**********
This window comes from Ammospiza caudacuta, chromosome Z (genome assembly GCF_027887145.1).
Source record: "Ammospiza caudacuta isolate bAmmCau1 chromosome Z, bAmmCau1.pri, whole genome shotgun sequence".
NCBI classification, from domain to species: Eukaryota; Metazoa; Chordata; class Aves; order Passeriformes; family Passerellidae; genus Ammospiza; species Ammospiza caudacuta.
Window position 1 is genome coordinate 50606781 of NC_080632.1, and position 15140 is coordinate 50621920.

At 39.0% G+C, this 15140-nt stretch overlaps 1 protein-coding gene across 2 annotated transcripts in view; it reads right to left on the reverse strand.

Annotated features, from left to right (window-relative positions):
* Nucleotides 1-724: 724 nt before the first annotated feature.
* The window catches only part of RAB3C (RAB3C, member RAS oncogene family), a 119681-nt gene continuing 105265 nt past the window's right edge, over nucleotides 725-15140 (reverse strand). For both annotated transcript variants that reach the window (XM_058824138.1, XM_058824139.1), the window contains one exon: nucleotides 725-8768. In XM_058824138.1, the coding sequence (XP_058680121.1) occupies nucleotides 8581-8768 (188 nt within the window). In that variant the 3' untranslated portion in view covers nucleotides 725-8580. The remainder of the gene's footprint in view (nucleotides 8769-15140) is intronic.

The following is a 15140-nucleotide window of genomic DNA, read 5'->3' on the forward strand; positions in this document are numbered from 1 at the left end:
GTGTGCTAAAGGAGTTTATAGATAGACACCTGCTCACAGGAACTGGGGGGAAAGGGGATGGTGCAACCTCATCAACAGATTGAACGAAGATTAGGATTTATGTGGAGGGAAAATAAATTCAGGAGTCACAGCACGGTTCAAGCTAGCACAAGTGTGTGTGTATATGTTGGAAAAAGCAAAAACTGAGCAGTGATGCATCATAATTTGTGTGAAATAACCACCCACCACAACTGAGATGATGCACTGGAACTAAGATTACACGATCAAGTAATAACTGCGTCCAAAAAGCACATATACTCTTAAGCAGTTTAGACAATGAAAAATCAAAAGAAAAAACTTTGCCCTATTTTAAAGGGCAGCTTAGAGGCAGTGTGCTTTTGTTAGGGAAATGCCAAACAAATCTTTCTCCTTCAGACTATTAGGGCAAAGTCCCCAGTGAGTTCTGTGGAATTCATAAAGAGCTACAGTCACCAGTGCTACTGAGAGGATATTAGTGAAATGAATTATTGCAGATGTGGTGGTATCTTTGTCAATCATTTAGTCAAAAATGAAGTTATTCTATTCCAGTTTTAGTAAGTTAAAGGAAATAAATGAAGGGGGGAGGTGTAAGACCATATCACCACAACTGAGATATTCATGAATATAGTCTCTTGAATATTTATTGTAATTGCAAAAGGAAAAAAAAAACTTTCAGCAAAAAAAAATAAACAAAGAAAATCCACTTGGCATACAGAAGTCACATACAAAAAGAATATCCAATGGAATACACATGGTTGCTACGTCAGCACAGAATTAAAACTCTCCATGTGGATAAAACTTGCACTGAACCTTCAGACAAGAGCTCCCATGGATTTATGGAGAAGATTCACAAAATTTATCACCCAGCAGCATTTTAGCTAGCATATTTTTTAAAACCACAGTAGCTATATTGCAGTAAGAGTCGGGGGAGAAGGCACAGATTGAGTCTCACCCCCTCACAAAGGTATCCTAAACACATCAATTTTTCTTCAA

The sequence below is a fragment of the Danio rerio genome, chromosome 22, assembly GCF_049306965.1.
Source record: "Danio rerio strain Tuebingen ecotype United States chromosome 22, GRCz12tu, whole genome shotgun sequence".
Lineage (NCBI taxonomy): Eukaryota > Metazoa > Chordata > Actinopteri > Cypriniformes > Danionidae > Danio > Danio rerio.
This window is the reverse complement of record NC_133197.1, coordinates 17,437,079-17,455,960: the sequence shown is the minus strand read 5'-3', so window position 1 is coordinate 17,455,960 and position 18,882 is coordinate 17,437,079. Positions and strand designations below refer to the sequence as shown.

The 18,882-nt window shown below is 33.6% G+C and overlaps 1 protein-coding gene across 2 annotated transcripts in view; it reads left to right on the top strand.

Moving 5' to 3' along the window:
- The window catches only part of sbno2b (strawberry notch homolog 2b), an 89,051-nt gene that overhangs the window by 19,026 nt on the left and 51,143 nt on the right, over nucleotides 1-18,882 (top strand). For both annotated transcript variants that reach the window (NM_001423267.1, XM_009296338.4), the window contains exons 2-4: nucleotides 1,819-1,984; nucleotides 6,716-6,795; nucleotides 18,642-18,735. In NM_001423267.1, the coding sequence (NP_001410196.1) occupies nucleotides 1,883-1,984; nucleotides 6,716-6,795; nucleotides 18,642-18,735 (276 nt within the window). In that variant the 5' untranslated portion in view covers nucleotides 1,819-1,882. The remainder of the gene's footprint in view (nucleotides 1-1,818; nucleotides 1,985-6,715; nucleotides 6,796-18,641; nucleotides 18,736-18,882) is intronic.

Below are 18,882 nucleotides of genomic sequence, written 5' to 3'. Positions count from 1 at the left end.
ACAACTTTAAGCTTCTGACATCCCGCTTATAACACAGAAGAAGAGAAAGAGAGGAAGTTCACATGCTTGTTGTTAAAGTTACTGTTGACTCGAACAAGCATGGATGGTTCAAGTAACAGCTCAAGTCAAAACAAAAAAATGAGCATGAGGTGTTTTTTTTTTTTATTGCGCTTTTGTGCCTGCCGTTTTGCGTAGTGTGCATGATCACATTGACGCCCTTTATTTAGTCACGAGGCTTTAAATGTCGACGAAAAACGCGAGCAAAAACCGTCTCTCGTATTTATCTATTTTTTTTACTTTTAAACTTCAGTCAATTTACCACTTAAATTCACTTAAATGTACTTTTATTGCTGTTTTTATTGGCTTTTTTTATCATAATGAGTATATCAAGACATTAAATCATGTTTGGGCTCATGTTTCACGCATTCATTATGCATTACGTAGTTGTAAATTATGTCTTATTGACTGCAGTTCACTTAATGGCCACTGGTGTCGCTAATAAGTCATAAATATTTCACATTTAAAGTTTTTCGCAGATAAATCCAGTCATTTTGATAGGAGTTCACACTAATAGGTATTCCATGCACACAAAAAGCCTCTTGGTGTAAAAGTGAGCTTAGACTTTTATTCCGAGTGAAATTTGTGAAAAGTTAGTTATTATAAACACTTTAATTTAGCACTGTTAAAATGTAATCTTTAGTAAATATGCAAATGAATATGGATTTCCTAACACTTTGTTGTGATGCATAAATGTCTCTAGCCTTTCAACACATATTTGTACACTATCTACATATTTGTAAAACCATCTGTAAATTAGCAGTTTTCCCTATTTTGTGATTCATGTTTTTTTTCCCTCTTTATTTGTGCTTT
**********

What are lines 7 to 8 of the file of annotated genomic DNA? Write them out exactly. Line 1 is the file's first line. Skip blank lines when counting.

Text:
* Nucleotides 1-724: 724 nt before the first annotated feature.
* The window catches only part of RAB3C (RAB3C, member RAS oncogene family), a 119681-nt gene continuing 105265 nt past the window's right edge, over nucleotides 725-15140 (reverse strand). For both annotated transcript variants that reach the window (XM_058824138.1, XM_058824139.1), the window contains one exon: nucleotides 725-8768. In XM_058824138.1, the coding sequence (XP_058680121.1) occupies nucleotides 8581-8768 (188 nt within the window). In that variant the 3' untranslated portion in view covers nucleotides 725-8580. The remainder of the gene's footprint in view (nucleotides 8769-15140) is intronic.